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'We're satisfied with the result': Dean Hotel confirms Maria Bailey has officially withdrawn case

Fine Gael announced yesterday it will launch an internal review of the case.

Image: Leah Farrell/Rollingnews.ie

THE GROUP THAT owns the Dean Hotel has confirmed TD Maria Bailey has now officially withdrawn her case against the hotel.

The Fine Gael TD had taken a Civil Court case after she fell from a swing at the Dublin hotel. There was controversy after details of the case were made public, and at the weekend Bailey said she would be withdrawing the claim.

The Press Up Entertainment Group said today that a notice of discontinuance has now been filed in the Circuit Court.

“This matter has reached a formal conclusion and we are satisfied with the result,” it said in a statement. “We now want to fully focus on looking after our guests.”

This is not case closed for Fine Gael, however, which has launched its own internal review of the claim. The Dun Laoghaire TD met with Taoiseach Leo Varadkar – who has accused her of causing “reputational damage” to the party – yesterday afternoon to discuss the fallout from the controversy. 

This review will be undertaken by Senior Counsel David Kennedy and Bailey has agreed to participate with the review. 

It is understood the review will take about two weeks and then the Taosieach will report back to the parliamentary party.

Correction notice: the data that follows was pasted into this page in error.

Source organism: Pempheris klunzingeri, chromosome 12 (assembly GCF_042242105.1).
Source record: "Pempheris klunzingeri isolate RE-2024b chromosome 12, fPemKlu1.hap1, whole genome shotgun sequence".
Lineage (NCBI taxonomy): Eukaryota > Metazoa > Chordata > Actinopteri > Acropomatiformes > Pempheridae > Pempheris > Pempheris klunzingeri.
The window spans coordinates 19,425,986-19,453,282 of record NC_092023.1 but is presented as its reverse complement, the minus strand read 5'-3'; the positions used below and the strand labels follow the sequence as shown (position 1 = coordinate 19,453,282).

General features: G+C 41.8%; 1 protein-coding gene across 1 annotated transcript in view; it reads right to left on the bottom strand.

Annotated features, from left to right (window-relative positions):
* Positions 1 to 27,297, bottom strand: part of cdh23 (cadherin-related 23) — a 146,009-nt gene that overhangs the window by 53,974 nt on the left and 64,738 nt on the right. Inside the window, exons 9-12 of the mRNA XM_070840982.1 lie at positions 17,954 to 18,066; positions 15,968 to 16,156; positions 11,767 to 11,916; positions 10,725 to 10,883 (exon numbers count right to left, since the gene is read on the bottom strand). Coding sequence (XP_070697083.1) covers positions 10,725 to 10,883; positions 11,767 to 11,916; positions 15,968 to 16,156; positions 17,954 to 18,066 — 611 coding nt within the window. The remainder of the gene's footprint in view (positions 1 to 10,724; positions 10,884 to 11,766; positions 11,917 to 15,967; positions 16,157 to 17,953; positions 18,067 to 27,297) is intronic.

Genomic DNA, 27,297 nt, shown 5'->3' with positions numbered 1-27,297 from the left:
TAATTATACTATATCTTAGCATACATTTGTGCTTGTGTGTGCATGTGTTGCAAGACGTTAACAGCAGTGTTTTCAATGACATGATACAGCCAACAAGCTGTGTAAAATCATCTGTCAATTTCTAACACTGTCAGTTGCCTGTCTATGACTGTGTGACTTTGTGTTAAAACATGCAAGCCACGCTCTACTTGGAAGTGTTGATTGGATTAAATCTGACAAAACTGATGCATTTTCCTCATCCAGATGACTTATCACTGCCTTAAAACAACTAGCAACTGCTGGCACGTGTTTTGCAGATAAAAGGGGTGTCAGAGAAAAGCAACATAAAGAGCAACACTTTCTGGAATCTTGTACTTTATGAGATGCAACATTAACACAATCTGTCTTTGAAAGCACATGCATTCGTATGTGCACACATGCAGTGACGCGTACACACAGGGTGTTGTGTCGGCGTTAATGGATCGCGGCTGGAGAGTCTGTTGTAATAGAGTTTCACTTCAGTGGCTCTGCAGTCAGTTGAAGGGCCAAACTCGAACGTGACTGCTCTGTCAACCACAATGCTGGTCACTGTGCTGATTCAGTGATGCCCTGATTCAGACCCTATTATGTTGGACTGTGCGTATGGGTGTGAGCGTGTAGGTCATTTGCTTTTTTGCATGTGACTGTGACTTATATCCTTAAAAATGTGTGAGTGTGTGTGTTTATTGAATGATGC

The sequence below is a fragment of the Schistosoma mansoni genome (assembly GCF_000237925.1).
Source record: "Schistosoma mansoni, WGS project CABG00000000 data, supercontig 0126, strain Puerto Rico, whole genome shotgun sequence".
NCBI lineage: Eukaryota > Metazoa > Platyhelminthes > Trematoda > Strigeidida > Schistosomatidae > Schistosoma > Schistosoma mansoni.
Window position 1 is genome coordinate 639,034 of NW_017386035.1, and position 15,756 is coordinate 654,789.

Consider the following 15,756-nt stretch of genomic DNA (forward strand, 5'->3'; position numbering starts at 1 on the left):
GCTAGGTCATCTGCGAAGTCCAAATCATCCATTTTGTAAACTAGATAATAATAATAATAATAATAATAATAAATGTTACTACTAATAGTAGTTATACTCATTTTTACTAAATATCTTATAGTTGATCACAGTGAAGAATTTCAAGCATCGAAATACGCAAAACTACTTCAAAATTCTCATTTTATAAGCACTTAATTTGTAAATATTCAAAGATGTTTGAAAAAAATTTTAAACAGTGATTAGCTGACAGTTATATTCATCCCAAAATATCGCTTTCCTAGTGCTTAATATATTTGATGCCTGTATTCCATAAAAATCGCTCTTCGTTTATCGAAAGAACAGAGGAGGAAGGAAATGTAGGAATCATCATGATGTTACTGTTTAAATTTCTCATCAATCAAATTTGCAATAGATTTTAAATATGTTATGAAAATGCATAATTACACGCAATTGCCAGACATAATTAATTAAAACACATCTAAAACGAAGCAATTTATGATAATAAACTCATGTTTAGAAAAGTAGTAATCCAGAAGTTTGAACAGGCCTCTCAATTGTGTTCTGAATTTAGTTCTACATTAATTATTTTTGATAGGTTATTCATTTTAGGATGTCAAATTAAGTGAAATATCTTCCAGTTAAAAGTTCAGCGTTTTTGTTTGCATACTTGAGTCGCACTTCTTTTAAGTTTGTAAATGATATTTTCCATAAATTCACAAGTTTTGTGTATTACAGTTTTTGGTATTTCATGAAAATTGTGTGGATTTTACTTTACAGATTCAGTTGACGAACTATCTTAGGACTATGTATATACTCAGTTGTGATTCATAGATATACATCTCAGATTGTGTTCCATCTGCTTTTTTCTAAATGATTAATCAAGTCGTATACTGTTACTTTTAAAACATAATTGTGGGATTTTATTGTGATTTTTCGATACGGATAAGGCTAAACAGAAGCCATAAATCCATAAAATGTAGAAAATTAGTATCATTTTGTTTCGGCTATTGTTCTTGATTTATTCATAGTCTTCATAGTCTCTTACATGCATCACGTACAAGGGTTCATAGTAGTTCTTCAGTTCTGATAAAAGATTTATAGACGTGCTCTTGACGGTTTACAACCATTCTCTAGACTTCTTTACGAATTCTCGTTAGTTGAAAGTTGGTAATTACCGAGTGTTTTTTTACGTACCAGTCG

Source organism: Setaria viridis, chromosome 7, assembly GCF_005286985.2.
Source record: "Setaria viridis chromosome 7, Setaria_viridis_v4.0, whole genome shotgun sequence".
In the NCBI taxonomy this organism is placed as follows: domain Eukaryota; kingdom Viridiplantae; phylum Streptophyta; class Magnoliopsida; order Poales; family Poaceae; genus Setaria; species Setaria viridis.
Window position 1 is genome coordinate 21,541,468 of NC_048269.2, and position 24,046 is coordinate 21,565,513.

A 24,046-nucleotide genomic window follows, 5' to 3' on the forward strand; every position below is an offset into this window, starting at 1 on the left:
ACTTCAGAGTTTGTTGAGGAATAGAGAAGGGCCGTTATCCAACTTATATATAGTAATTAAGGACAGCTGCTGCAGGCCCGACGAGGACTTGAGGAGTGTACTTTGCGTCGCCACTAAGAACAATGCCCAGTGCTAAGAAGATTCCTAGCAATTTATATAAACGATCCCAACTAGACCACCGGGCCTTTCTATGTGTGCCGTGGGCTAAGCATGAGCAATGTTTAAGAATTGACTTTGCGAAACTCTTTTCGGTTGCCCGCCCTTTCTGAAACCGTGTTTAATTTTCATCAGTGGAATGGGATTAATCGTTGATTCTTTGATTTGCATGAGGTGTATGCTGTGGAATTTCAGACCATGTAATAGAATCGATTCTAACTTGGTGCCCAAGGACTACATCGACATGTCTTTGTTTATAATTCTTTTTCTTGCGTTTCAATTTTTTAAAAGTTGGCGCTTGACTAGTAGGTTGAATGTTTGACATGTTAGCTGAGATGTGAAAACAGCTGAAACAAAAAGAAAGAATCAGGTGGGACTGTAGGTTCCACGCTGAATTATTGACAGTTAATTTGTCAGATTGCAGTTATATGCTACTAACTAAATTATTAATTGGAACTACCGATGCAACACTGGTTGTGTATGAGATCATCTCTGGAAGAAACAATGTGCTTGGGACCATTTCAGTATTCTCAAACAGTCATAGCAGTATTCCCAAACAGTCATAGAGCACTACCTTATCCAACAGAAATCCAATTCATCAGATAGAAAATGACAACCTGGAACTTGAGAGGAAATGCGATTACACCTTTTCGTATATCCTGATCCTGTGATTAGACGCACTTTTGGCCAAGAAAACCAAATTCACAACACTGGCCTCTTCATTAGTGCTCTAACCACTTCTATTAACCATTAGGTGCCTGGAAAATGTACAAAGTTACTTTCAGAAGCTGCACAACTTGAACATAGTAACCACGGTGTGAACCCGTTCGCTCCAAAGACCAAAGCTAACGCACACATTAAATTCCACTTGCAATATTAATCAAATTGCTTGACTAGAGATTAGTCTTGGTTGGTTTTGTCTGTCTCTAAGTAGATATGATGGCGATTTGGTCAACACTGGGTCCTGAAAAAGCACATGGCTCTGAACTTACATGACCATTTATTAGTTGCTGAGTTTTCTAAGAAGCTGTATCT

If Varadkar decides to impose sanctions on Bailey – which some sources say he may do – it is believed it will only be done when all the facts have been established away from the glare of the media. 

It is understood there was no appetite by members at parliamentary party meeting last night to give Bailey ‘a further kicking’ with one source saying there are few politicians that have faced such relentless coverage and scrutiny. Bailey was not present at the meeting.

The focus has also moved to Arts Minister Josepha Madigan, and what role she may have played in advising Bailey on the claim.

Bailey was being represented by Madigans solicitors, a family business the arts minister was previously involved in. A government spokesperson said earlier this week that Madigan had divested all interests in the firm when she entered public office.

They also said Madigan indicated that she would not breach any client confidentiality. 

- With reporting by Christina Finn.

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